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Dear Valued Customer. You will not have to be worrying about fictive emails because it is invariably true that they will be very simple to spot.

If only.

Two topics have consistently been in the headlines recently: cyber breaches, and artificial intelligence (for clarity, this article was not written by Chat GPT). It’s perhaps not unsurprising that the two topics are interlinked. One in three businesses spots an attempted cyber-attack each year, according to government figures, and these attacks are increasingly sophisticated. They’re facilitated by AI, which brings the ability to construct compelling and grammatically-correct communication. And with emails being the primary entry point for attacks, we’re going to have to shift our expectations of easily-spotted scams.

Behind the scenes, artificial intelligence is increasingly democratising the ability to write code, as well as understanding how successful attacks might work. True, it often comes with inbuilt protection to stop it doing bad things, but we’re probably not betraying confidence to say that there ways around it. It might not want to inform me about the most successful ways to breach a company, for example, but it’s far more forthcoming if I ask it about the most common attacks that I should guard against. And how they work. So: not just better-phrased scams, but potentially, more of them.

Lastly, and moving to a world that might seem rather fantastical: AI and so-called “deep-fake” technology will soon require us to be much more circumspect about a wider variety of communication. Looking out for attachments alone, simply won’t be enough. AI can reproduce voices based on 3-5 second clips, and just this month the Guardian was reporting on the story of a US family who were contacted with a ransom demand for their daughter, who was seemingly on the phone and in the background as part of the kidnapper’s call. In reality, she was perfectly safe, and elsewhere.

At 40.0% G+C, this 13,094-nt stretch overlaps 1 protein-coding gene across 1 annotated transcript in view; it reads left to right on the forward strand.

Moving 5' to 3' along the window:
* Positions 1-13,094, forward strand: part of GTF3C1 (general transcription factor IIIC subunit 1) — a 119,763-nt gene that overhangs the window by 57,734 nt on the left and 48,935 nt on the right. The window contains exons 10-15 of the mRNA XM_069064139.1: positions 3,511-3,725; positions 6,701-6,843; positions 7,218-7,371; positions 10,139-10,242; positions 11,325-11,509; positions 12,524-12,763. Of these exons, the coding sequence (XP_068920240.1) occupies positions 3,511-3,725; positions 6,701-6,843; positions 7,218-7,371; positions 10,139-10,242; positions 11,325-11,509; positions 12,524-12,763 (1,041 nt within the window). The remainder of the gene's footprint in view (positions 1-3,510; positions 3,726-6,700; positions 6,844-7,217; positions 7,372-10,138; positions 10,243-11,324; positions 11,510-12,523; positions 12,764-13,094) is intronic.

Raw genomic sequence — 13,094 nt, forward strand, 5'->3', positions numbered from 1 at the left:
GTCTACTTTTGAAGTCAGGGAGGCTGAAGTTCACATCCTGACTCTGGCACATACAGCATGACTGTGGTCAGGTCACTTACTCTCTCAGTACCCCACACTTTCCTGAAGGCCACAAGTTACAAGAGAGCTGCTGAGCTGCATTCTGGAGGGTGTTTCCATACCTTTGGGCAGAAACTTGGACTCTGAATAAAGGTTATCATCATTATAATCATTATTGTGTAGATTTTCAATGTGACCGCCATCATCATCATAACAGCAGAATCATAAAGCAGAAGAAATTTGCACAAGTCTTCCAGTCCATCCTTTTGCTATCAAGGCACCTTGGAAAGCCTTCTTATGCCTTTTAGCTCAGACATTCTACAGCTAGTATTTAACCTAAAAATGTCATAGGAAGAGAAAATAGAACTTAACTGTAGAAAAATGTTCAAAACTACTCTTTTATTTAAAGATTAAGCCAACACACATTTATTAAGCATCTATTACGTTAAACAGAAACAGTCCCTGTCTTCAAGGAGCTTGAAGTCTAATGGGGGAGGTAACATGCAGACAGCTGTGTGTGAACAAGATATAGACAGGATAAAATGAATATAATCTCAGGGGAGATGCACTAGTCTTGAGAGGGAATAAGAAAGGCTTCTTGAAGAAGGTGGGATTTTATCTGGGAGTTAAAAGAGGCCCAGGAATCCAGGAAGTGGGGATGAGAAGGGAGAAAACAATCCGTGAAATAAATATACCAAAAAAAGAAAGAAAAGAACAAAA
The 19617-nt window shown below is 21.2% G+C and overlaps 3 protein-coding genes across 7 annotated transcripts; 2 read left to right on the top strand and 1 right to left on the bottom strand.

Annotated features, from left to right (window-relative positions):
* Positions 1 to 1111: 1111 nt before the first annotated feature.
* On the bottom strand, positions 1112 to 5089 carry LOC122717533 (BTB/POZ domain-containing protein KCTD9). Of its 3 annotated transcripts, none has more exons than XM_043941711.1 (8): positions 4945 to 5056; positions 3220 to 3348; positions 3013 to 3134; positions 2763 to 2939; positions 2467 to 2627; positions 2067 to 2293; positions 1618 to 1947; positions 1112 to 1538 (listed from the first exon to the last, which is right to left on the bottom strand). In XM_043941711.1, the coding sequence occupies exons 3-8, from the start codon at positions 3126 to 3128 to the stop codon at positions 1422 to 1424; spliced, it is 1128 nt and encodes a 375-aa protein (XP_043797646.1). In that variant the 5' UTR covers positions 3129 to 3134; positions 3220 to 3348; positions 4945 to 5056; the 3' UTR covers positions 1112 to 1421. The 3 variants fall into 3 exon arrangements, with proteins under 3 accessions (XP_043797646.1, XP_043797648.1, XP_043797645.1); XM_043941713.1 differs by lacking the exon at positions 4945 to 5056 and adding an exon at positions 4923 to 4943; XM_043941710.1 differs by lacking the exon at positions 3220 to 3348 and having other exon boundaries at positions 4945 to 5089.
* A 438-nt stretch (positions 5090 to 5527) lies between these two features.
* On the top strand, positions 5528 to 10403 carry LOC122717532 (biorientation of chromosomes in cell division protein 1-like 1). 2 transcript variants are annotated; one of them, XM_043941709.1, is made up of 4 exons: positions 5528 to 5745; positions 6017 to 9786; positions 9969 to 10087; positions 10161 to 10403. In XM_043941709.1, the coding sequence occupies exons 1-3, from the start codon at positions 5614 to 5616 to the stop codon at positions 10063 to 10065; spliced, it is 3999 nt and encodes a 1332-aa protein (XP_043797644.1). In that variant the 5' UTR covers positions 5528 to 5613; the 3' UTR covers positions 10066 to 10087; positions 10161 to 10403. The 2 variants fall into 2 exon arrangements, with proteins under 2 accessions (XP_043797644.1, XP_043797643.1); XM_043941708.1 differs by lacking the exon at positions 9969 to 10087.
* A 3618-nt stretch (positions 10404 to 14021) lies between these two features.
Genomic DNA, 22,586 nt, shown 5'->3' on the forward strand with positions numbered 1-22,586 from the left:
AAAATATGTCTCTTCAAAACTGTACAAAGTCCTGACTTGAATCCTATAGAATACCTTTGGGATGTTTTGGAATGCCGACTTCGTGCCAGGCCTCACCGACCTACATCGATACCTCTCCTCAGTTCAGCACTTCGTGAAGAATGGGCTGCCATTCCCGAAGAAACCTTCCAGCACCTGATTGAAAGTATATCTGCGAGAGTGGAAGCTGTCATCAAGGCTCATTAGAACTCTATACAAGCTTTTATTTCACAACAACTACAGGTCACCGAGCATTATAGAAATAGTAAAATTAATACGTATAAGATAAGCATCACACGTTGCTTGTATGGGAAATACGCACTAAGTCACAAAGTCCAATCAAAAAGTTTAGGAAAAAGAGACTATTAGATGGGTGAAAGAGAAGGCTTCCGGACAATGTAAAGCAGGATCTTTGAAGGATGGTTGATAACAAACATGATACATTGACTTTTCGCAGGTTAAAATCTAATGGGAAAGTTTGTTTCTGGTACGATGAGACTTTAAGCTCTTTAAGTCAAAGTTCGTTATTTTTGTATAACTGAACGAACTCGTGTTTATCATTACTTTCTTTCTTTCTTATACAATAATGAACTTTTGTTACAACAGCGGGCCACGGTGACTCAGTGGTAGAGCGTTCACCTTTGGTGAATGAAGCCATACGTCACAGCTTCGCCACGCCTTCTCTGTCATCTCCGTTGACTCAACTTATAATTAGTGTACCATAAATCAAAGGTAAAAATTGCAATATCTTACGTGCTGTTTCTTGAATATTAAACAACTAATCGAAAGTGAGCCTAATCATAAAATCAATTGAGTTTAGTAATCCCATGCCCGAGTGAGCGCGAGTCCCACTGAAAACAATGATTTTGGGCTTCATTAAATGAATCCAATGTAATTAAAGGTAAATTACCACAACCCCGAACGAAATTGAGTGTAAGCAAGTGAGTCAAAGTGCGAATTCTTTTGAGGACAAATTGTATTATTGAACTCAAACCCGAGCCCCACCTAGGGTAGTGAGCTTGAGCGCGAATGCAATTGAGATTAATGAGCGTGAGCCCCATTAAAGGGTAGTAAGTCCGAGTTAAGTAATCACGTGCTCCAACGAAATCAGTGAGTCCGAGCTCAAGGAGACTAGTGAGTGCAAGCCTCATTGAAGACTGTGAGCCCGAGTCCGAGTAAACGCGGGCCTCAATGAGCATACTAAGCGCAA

What we’re not suggesting is that AI is bad – or good – but reams have already been written about its impact as a disruptive force. That’s equally valid when we consider its influence on the world of cyber security and fraud, where “learning by your mistakes” is not a sound strategy. That’s why the South West Cyber Resilience Centre provides free and regular updates for members of our community, about what’s changing – so that you can stay briefed, and stay safer. As a police-owned and Home Office funded business, we’re here to protect businesses and charities against the threat of cybercrime, and the vast majority of what we do is entirely free of charge. Pictured below is the team with one of our newest members, from a small business in Cheltenham, and the local police and crime commissioner.

To join the Little Interior Co and our wider community of over a thousand members, visit our website at, and we’ll keep you up to date every month.